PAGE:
First off, it’s possible you’re trying to fix a problem that doesn’t exist. I say that because I haven’t seen anyone on any of the Facebook groups complain that their power supplies or motherboards were burning out. Nor have I seen any of the people who post pictures of their newly-built enclosures get inundated with warnings of overheating from more experienced users. That having been said, just because I haven’t seen it, doesn’t mean it’s not a problem, so…
Second; if we assume that keeping the power supply/motherboard cool is actually a necessity, I think you may be over-complicating things. What you really want is a source of cooler air, so I’d be inclined to do the following:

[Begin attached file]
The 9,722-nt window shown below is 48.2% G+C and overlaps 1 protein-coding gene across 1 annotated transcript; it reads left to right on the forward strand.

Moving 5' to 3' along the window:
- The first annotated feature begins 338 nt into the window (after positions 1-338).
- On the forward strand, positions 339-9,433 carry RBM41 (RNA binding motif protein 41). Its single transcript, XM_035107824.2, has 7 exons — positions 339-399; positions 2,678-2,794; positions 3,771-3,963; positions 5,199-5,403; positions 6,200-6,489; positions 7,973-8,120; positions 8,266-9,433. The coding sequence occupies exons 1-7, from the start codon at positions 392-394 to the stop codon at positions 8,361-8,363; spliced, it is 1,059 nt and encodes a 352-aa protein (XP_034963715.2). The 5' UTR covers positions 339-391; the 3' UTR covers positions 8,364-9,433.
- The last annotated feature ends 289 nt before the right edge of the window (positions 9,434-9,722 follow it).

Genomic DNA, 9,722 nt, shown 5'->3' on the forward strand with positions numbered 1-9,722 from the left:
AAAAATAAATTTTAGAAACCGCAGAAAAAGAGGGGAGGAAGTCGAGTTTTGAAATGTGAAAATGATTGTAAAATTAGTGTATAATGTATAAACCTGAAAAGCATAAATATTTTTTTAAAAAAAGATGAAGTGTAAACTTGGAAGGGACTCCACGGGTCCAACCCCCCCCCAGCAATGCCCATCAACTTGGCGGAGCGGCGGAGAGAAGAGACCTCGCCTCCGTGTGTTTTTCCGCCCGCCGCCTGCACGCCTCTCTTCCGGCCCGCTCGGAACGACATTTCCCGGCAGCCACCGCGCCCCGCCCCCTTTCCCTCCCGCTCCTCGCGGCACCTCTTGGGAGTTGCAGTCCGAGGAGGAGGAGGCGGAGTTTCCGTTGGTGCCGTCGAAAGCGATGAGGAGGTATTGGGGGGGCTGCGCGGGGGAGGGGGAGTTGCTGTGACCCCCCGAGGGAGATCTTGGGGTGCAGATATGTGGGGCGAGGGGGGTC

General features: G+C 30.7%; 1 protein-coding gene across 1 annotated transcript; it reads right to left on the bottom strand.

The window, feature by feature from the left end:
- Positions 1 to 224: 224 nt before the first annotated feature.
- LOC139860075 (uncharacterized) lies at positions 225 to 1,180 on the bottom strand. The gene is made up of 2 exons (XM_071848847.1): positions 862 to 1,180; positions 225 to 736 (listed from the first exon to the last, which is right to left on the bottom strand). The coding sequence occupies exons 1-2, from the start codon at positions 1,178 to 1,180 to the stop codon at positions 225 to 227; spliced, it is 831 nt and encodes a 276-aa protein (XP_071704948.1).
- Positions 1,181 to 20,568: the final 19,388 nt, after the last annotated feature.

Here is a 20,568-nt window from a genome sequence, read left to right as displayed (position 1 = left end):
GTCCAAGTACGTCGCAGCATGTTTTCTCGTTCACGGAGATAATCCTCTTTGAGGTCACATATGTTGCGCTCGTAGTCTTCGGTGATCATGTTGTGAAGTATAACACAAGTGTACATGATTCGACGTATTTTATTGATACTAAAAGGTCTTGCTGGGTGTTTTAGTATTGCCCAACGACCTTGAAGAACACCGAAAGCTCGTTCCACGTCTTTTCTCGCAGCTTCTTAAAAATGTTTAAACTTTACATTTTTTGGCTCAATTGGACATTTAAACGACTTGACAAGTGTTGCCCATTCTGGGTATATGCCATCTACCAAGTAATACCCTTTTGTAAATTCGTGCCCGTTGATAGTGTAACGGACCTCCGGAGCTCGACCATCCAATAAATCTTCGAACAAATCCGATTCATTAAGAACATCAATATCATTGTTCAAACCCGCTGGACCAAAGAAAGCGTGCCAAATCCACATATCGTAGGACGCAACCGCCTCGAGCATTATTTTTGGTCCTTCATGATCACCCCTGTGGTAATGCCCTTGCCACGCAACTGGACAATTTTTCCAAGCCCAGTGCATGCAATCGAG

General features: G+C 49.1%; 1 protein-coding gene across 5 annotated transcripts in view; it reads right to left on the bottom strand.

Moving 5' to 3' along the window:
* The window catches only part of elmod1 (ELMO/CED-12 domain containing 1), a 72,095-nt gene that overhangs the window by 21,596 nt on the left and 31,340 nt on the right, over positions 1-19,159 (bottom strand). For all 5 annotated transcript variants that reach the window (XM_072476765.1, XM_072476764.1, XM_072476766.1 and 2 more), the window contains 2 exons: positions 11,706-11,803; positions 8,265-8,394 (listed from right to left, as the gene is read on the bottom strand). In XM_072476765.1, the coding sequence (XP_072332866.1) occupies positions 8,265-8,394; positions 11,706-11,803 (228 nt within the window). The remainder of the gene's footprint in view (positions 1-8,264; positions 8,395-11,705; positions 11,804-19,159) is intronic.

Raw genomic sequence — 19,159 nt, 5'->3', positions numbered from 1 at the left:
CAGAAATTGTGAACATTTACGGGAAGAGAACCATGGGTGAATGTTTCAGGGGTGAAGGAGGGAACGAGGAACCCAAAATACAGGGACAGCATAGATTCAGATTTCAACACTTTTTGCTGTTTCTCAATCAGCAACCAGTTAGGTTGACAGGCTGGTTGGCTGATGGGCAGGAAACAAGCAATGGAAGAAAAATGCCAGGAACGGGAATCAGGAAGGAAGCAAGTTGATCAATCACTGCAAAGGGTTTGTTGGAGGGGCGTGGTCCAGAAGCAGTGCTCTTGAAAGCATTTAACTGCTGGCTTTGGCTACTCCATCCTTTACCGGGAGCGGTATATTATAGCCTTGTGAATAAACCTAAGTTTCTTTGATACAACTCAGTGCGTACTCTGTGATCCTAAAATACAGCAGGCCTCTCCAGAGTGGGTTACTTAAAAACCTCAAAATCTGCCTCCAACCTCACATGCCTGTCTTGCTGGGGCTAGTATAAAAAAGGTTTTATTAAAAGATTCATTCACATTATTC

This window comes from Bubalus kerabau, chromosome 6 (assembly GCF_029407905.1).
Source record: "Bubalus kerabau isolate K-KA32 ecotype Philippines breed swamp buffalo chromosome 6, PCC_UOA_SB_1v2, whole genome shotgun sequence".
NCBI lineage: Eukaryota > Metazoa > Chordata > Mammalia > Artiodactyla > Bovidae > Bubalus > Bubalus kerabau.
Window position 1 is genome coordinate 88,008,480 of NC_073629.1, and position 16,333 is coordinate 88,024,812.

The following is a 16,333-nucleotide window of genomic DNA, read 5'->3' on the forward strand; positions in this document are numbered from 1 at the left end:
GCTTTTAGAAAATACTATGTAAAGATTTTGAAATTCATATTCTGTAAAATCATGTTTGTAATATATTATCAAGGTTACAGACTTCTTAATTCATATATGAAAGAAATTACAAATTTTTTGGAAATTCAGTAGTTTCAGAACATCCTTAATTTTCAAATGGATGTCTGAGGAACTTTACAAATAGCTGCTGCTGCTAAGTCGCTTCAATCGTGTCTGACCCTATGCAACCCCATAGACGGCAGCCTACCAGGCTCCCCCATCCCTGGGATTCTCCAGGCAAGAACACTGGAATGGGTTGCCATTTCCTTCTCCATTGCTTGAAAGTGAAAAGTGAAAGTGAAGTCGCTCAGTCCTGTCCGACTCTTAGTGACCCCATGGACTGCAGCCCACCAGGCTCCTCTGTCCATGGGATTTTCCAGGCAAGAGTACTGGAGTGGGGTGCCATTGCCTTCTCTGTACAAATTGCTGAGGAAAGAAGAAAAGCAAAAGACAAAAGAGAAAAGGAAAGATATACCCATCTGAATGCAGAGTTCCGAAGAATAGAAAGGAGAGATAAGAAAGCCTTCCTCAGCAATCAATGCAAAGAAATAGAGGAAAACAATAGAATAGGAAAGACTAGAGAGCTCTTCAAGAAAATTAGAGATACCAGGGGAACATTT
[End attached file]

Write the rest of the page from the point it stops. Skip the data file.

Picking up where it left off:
At the back of your enclosure, buy or print a couple of corner brackets and mount them such that they force you to position the E3V2 in exactly the same position each time.
Now that you’ll have the printer reliably in exactly the same place, cut out some holes in the enclosure bottom directly below the fan outlet and air intakes for power supply and/or controller board.
Line the outside of the cut-out holes with window insulation foam. Something thick enough (maybe multiple layers?) to fill the gap between the bottom of the printer and the bottom of the enclosure.
Of course this assumes the E3V2 only has air intakes and vents facing downward. If anything is horizontal, it’s fairly trivial to print a hood that directs the flow downward.
Unless I’m missing something, all you would need to do is slide the back of the printer against the corner brackets and lower it over the foam to separate cold airflow from below from the heat of the enclosure above. No special wiring harnesses, no separate power supply/controller trays. Just pull the printer in and out as needed and let the foam separate hot from cold.